This year, as ever, the date passed largely unobserved in Japan.
Few modern citizens consider it fit for celebration, coming as it does just weeks after the anniversaries of the atom bomb attacks on Hiroshima and Nagasaki.
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Among the beliefs of Makoto Sakurai, founder and leader of right-wing group Zaitokukai, is that Japan should initiate military action to reclaim the Takeshima Islands from South Korea. Sovereignty has been disputed for centuries.
He also advocates the use of force against Australia to secure Japanese whaling rights in the Southern Ocean, although he recognises that such a move is unlikely. “The Japanese government will never do these things,” admitted Sakurai in a recent interview, “but if it had any courage, it would.”
Makoto Sakurai is actually a pseudonym. He is known to be a flamboyant 38-year-old tax accountant, who wears three-piece suits and bow ties in public, but he will not reveal his real name.
And Zaitokukai is a Japanese acronym for the full, unwieldy title of his organisation: Citizens Group That Will Not Forgive Special Privileges For Koreans In Japan. In its three years of existence, that group has grown to over 10,000 members, becoming largest and loudest in a new ultra-nationalist movement that marshals its forces online, and is known as the “Net Far Right”.
It’s no coincidence that those three years have seen a succession of ineffectual Japanese prime ministers come and go, while unemployment has risen to post-war highs, and China just last month overtook Japan as the second-biggest economy in the world.
Koichi Nakano, a professor of political science at Tokyo’s Sophia University, believes that the current spread of “anti-foreign feeling” is directly linked to the decline of Japanese power in Asia.
“It seems to me that these sentiments are most commonly expressed against the Chinese,” says Nakano, “and given that the economic circumstances are unlikely to be reversed in the near future, this xenophobic trend is here to stay.” Bigotry and bitter colonial history have long soured relations between Japan and its closest neighbours, and Makoto Sakurai is hardly the first hard-liner to refer to Chinese immigrant workers as “criminals”, or Koreans as “cockroaches”.
The pro-active approach of Zaitokukai, however, is a newer development. More traditional, and ostensibly more respectable right-wing groups have limited their activities to decrying the loss of the Japanese empire, and denying the wartime atrocities with which it has been associated for over 60 years.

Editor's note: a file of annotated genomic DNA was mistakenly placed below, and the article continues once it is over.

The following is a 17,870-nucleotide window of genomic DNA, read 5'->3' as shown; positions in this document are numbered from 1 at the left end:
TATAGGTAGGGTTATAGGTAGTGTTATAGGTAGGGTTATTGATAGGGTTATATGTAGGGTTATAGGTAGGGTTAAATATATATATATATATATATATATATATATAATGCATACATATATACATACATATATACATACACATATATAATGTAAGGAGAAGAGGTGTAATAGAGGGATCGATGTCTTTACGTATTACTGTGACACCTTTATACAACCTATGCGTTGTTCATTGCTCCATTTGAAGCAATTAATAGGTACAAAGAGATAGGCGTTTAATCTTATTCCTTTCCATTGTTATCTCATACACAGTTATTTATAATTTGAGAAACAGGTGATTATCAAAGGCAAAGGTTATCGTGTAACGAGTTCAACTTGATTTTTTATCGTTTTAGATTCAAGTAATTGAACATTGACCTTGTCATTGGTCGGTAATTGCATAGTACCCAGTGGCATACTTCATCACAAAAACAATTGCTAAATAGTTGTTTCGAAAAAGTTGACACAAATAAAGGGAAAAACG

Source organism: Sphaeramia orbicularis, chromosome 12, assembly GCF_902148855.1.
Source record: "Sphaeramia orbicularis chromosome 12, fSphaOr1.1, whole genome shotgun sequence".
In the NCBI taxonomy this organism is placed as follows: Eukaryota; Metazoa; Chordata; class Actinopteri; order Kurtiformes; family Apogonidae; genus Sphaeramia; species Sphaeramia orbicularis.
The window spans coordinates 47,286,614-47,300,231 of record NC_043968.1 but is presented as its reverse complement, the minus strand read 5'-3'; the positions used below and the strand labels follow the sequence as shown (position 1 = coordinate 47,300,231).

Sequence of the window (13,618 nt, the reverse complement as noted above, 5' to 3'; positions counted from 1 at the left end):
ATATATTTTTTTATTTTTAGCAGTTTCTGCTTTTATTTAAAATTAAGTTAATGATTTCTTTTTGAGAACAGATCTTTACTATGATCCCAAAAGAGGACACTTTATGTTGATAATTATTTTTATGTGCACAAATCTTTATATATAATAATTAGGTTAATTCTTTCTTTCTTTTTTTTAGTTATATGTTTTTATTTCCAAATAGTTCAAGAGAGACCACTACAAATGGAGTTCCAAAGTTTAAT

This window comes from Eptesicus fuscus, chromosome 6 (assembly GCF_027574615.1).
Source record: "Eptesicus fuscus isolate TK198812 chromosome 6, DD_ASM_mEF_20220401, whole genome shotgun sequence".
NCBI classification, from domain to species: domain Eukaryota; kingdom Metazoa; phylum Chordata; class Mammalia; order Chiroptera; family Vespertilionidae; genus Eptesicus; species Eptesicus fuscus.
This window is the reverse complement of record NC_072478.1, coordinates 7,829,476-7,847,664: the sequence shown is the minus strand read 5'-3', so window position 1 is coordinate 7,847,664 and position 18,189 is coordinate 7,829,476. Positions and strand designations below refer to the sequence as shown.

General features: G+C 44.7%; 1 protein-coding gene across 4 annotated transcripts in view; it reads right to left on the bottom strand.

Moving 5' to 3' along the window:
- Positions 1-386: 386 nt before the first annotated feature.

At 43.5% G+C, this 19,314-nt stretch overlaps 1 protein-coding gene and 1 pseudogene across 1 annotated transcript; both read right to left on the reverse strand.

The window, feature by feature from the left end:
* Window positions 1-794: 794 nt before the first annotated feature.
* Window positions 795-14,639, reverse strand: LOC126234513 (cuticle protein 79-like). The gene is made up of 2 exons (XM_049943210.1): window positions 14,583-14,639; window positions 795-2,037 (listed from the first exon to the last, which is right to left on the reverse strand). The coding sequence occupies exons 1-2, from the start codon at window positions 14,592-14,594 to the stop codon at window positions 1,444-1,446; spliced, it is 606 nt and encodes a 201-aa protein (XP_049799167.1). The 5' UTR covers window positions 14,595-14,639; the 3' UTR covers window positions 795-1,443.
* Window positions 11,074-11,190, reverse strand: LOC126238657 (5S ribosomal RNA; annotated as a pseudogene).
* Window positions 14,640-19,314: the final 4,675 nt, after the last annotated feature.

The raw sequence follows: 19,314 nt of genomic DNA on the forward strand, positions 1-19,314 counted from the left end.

Kunio Suzuki of Issuikai, the best known of such organisations, recently dismissed the so-called Net Far Right as “not patriots but attention-seekers”. Last year, Zaitokukai made headlines by calling for the deportation of the Filipino teenager Noriko Calderon – who was born in Japan and had never even visited the Philippines – when her parents overstayed their visa. This year, demonstrators from that group have repeatedly besieged a Korean elementary school in Kyoto, accusing the children themselves of being “spies”, along with other racial epithets. Observers within Japan seem unsure as to what extent Makoto Sakurai and his followers are speaking for the public.
Koichi Nakano worries that this seems to be a “grass-roots movement of ordinary citizens”, as opposed to “professional right-wingers of the old stock”. “Presumably, many people who are suffering from the same employment conditions do not cross the line and join the Zaitokukai,” he says, “but the message it is sending out may resonate some of with them.”
Robert Dujarric, director of the Institute of Contemporary Japanese studies at Tokyo’s Temple University, argues that nationalism is no more of a problem here than anywhere else.
“Given Japan’s isolation,” he says, “there are surely many Japanese who don’t want foreigners in their country. But we see the same thing in the USA and Europe. In fact, the recent wave of xenophobia and Islamophobia has been much stronger in the West.”
The Japanese government seems ambivalent in its global outlook. Prime minister Naoto Kan last month extended to South Korea a “heartfelt apology for the tremendous damage and suffering caused by [Japan’s] colonial rule”.
At almost the same time, Ichiro Ozawa, his rival for the leadership of the ruling Democratic Party of Japan, made a point of telling the press that he finds British people “arrogant” and Americans “simple minded”.
The man in the street may yet have a more nuanced attitude. Asked his opinion on foreigners in Japan, Oshita Shinsuke, a merchant from Ishikawa, replied: “Depends on the foreigner.”